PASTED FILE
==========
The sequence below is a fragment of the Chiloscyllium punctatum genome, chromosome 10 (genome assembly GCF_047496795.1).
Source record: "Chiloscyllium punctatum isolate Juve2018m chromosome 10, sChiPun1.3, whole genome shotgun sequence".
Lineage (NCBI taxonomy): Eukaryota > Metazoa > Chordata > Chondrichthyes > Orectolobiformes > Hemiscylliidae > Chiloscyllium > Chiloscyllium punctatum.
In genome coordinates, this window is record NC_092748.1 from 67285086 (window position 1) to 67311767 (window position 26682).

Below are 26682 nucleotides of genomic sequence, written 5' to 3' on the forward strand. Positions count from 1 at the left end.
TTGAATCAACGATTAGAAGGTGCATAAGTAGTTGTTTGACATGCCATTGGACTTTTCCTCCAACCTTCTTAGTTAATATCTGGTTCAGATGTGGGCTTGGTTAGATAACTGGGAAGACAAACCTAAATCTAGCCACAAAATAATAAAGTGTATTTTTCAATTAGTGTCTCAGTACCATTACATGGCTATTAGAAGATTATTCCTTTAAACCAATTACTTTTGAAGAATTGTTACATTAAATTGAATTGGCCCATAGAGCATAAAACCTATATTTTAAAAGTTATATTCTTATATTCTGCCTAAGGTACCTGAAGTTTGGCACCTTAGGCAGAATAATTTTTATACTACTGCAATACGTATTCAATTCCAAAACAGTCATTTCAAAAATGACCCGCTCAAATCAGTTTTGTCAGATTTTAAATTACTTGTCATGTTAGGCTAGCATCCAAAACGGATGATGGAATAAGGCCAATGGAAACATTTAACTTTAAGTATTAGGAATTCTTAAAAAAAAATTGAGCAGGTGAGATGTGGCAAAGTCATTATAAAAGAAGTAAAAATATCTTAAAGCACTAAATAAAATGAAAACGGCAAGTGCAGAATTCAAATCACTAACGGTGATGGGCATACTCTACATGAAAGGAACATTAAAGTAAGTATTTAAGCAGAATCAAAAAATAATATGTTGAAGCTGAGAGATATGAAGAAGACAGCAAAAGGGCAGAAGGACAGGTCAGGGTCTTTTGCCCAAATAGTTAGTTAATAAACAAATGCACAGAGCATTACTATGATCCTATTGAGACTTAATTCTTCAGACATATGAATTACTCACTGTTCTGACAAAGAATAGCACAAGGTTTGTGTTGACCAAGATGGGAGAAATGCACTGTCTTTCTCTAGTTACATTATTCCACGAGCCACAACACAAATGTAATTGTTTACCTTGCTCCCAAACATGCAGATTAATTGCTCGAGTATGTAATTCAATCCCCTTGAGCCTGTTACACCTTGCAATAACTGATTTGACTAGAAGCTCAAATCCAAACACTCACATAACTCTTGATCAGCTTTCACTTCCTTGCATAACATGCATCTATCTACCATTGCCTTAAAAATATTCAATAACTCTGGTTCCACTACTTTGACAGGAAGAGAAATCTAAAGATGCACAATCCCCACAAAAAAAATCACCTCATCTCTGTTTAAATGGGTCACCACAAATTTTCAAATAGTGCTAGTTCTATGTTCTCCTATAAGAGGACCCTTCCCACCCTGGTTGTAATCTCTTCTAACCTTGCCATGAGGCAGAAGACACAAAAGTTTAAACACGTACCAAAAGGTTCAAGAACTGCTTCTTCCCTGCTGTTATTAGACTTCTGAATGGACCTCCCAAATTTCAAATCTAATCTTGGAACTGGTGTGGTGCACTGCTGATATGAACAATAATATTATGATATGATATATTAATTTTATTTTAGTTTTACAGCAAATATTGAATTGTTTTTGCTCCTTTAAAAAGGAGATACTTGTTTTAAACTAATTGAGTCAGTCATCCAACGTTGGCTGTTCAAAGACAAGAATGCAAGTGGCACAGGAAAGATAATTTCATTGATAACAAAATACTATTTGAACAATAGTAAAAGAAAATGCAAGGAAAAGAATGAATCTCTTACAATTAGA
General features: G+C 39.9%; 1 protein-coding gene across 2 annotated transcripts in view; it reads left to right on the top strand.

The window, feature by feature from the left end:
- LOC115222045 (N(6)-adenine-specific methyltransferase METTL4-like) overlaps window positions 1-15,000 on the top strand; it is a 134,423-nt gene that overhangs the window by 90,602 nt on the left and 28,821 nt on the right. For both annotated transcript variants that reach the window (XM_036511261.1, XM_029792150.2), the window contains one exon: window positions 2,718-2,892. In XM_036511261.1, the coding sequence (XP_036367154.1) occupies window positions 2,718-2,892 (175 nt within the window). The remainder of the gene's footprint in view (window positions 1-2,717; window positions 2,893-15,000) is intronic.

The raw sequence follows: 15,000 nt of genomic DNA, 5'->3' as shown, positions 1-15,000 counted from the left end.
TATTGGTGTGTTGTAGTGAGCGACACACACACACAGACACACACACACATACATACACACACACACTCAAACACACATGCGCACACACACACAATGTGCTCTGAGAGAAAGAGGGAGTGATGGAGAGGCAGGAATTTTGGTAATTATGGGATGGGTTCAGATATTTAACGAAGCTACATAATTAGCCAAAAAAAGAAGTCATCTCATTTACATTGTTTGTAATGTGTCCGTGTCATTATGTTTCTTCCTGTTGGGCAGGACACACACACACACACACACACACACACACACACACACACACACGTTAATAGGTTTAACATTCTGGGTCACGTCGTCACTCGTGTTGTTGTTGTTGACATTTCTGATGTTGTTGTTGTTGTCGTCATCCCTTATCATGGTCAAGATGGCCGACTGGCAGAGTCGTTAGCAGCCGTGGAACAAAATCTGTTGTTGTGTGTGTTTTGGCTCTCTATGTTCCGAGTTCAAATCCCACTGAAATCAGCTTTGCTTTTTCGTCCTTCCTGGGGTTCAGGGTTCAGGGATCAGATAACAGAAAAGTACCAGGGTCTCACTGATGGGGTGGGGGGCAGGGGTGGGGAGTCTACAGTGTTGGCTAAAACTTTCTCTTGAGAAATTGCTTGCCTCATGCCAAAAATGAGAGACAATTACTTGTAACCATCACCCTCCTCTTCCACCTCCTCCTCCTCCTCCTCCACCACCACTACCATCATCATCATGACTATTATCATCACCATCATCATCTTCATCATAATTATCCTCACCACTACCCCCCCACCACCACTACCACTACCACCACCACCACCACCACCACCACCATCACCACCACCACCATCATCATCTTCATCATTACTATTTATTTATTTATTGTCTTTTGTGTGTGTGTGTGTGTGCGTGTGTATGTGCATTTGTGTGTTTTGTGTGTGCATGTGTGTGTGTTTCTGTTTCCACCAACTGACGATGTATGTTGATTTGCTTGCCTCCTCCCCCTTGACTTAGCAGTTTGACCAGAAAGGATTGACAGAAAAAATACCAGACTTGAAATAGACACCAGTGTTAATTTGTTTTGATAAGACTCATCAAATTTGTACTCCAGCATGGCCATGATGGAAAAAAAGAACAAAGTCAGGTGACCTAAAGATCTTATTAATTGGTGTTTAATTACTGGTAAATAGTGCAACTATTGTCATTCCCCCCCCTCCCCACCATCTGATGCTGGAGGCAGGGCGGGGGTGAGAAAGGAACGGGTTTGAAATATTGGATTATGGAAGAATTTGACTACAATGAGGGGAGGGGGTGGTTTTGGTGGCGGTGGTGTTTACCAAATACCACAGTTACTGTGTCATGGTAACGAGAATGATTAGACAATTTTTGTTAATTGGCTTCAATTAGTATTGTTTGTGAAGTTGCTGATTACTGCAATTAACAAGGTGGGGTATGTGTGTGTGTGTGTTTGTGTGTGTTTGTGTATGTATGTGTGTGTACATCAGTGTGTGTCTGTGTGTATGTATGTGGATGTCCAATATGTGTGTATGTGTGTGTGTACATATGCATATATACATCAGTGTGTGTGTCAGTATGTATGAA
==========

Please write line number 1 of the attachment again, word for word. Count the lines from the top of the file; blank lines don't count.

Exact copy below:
The sequence below is a fragment of the Chiloscyllium punctatum genome, chromosome 10 (genome assembly GCF_047496795.1).